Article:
Female Urethra Adenocarcinoma

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Abstract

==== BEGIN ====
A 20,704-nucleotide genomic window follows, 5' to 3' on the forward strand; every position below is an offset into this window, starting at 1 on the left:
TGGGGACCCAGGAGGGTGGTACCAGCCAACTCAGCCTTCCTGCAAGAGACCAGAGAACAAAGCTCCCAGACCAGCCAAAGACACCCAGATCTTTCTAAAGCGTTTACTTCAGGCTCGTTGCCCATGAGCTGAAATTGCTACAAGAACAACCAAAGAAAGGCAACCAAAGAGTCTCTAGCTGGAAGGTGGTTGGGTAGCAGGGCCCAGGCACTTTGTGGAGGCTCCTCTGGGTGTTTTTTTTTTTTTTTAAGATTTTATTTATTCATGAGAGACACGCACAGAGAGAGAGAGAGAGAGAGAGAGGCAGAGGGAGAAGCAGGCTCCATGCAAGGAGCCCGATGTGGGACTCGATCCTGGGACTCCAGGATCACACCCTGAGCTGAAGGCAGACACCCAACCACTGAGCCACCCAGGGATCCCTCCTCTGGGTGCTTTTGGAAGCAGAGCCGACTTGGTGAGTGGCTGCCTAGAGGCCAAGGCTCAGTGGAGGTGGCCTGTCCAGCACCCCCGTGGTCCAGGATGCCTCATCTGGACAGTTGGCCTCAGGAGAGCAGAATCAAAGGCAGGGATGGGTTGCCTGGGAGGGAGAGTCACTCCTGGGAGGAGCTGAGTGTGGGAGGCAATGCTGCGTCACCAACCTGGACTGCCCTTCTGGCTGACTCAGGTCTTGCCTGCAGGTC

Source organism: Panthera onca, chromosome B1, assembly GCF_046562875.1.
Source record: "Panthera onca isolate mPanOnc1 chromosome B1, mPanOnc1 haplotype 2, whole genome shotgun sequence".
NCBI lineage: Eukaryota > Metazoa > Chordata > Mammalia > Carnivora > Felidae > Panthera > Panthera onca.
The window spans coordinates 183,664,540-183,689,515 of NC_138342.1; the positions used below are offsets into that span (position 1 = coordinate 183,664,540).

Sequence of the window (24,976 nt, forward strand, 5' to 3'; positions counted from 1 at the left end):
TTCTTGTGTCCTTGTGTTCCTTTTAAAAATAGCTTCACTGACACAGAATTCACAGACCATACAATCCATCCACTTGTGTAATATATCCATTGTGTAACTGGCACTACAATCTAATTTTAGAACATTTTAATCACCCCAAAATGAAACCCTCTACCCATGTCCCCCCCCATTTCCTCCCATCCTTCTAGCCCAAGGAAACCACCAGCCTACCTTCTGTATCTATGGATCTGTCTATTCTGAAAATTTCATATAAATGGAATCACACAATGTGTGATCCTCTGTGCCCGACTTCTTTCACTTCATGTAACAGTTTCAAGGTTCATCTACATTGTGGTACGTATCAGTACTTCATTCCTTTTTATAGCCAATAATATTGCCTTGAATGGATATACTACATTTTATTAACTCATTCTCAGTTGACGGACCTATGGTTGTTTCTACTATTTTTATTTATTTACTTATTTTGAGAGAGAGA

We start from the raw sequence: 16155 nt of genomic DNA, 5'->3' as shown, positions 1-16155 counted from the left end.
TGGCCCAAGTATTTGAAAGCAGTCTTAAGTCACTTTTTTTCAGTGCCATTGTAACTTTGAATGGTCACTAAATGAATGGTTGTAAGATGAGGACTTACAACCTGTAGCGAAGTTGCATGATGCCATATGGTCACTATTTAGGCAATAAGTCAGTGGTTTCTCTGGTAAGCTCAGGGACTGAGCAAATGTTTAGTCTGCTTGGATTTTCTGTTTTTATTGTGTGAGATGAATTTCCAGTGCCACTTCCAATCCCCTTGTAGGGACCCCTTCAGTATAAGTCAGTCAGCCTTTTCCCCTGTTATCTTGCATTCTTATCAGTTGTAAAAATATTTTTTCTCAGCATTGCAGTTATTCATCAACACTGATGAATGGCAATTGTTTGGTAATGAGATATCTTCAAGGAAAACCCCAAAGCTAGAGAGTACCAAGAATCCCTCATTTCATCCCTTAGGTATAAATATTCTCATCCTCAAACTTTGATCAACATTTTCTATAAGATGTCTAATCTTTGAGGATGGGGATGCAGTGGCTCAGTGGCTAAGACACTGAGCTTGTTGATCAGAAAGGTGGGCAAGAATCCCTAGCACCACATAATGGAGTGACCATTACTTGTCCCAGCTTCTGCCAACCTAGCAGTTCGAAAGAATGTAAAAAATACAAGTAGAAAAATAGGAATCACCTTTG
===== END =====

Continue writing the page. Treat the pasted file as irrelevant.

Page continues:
Female urethra adenocarcinoma (FUA) is a rare aggressive tumor that occurs in Skene ducts and glands. It is associated with a relatively poor prognosis. The aim of this review was to evaluate FUA in terms of epidemiology, risk factors, diagnosis, natural history of disease, modalities of treatment, and outcomes. These tumors are usually large masses, which typically spread through the lymphatic system. Patients present with vague symptoms similar to urinary tract infections. Cystourethroscopy permits visualization of the urethral tumor and allows biopsies to be performed to remove samples for histologic examination. Magnetic resonance imaging is recommended for tumor staging. Local, superficial, and distal urethral tumors may be treated by partial resection with preservation of the urethra. Radical urethrectomy with wide, comprehensive resection of the paraurethral tissues and anterior vaginal wall may offer superior local control for this disease. Advanced FUA and lymph node positivity are associated with poor prognosis for all survival outcomes (recurrence-free, cancer-specific, and overall survival). Multimodal therapy including surgery, chemotherapy, and radiotherapy is required in the modern management of FUA, although the specific role and combination of each treatment is less clearly determined. Wide resection after chemotherapy and/or radiotherapy is associated with the best local control, but it reduces quality of life.

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